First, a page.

Do you feel a bit giddy when you post something (whether a blog post or a forum post that's not just a request for help) and somebody from GI actually responds to it? Or, maybe not even giddy, but just a small "whoa, this is much cooler than when somebody like hist responds to me" kind of feeling?

It's amazing how the concept of "celebrity" works, even in smaller cases. When people we like and respect, and who produce things that we like to consume, actually give us some acknowledgement that *we* exist and that they have noticed us. This could be true of the biggest celebrity ("Brad Pitt just stopped me on the street and said I looked almost as handsome as him!") all the way down to what might be considered a niche area, like gaming. I'm not belittling gamers or the gaming culture, by the way. I'm just acknowledging that gaming is certainly a smaller area than worldwide celebrity.

Within that subset of society, there's still a hierarchy. Those who are near the "top," so to speak, who are well known throughout the field. In gaming, it can refer to both the more famous developers (Warren Spector or Cliffy B, for example) as well as those who are prominent in the gaming media (Game Informer people, Games Radar, etc).

I find it interesting how we react to these "celebrities" and their interactions with us, the consumers (both consumers of the games as well as the consumer of what these people are writing).

It came to me when I was listening to the latest GI podcast, where they had the Reader Mailbag. I saw the blog post asking for questions because they were going to be doing a Reader Mailbag segment and thought "hey, it would be cool if I asked a question and they answered it on the podcast." So I submitted a question.

And it didn't get answered. And I remember feeling just a quick burst of disappointment. I'm intelligent enough to know that there were *lots* of questions asked, and that they had only a short segment to answer them in. So the feeling quickly passed. But it was definitely there.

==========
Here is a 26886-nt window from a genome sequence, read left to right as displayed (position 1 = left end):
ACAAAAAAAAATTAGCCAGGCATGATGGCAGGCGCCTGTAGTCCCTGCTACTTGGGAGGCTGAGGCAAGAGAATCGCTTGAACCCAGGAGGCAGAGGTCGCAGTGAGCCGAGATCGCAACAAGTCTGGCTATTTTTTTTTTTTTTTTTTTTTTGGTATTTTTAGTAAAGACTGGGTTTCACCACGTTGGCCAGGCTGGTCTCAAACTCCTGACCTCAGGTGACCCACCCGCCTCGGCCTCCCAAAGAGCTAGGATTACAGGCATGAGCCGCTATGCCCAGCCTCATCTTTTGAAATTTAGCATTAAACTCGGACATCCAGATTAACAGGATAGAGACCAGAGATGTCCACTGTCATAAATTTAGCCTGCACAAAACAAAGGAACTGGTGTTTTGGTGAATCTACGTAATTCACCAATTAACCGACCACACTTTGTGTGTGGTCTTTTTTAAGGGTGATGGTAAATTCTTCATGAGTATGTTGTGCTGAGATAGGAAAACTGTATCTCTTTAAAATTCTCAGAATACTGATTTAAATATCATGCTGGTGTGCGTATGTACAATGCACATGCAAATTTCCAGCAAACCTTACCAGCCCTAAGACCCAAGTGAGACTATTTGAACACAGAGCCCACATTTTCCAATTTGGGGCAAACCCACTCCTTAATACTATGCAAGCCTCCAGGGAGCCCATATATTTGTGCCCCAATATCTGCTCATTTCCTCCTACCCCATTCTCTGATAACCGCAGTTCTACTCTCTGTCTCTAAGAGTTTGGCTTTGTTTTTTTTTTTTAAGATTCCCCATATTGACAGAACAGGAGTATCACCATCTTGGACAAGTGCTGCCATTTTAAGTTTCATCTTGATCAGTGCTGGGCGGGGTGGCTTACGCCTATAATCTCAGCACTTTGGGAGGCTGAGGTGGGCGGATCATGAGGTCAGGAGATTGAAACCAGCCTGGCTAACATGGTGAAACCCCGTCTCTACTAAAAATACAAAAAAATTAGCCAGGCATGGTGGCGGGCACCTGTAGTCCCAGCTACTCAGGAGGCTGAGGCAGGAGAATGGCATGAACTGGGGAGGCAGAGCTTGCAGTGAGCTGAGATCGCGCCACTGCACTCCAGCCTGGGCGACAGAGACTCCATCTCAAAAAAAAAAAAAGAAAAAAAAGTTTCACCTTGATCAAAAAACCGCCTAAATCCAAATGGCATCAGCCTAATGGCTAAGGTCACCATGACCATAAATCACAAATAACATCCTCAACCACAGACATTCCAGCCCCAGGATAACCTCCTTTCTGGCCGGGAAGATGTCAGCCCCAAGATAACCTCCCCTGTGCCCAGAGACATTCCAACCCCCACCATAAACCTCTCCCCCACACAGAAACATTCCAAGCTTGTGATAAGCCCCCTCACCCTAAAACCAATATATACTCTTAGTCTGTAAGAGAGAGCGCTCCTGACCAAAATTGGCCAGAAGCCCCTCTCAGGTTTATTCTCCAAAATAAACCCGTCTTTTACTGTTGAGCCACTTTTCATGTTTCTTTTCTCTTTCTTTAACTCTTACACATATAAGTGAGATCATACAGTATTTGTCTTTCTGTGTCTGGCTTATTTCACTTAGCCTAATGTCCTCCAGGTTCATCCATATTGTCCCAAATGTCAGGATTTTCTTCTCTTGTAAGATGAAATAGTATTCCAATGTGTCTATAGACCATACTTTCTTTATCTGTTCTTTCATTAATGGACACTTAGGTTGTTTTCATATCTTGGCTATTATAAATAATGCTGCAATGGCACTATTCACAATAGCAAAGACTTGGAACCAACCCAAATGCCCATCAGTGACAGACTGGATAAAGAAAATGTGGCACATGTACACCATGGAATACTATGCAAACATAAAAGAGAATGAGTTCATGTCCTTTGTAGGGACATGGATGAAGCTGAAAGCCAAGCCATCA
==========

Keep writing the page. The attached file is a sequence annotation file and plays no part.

Then I go to the podcast post on the GI site and see the reactions and comments of quite a few people who were similar. "Darn! My question wasn't answered!" was a common refrain. Yes, I'm sure some of them were joking (I almost posted something humorous like that myself until I saw how many people already had), but I'm sure there were some who were serious too.

You see the same thing with Annette's weekly blog herding post.(such as this week's). People wanting that acknowledgement from the "celebrities" (in this case, Annette) and being disappointed when it doesn't come. Again, for many of us who are more secure in ourselves, it's a fleeting thing. But again, it's still there. Every week I look at the Blog Herding post, hoping to see my name in there (even when I know I haven't written anything herd-worthy that week).  And I feel that slight disappointment when I'm not. Then I'm quickly over it.

When an editor comments on my blog out of the blue, I get that "Wow, I've been noticed!" feeling as well. When I had some constructive criticisms of the podcast in its early days, there were a couple of staff comments, and I was *really* pleased that they took notice of it.

When I contact Dan Amrich (formerly of Official Xbox Magazine and now Community Manager for Activision) and I get a quick (and *detailed*!) response, I get a warm shiver. Or when Dan actually responded to a tweet that wasn't directed at him, I was floored.

Or how about when Chris Antista from Games Radar actually responded to one of my tweets and we bantered for a couple of tweets.

It's these kinds of things that give us the "wow, *that person* has actually noticed me!" feeling.

I think it's hardwired into us that we classify people into different groups. Those people who are in the "celebrity" group (whether it's worldwide celebrity or celebrity within a certain subset of society) have a different effect on us than the rest of the group. We put them on a bit of a pedestal, though some pedestals are higher than others. Of course, the higher the pedestal, the further that person can fall if they end up disappointing the masses.

But even so, I don't think any of us are immune to it. We may be able to minimize it (again, my disappointment is usually fleeting as I quickly collect myself), but I think it's always going to be there.

And that's not a slight against anybody else. The community here is wonderful, and other communities I've been in have also been wonderful. I love getting *any* response to something that I write.

But to be honest, it's not *quite* the same as if somebody "famous" decided to respond as well.

I don't like that feeling, because I don't like separating people like that.

But it just may be impossible not to.

Or maybe this rambling is just my way of dealing with the crushing disappointment of not getting my question answered.

That's also a possibility.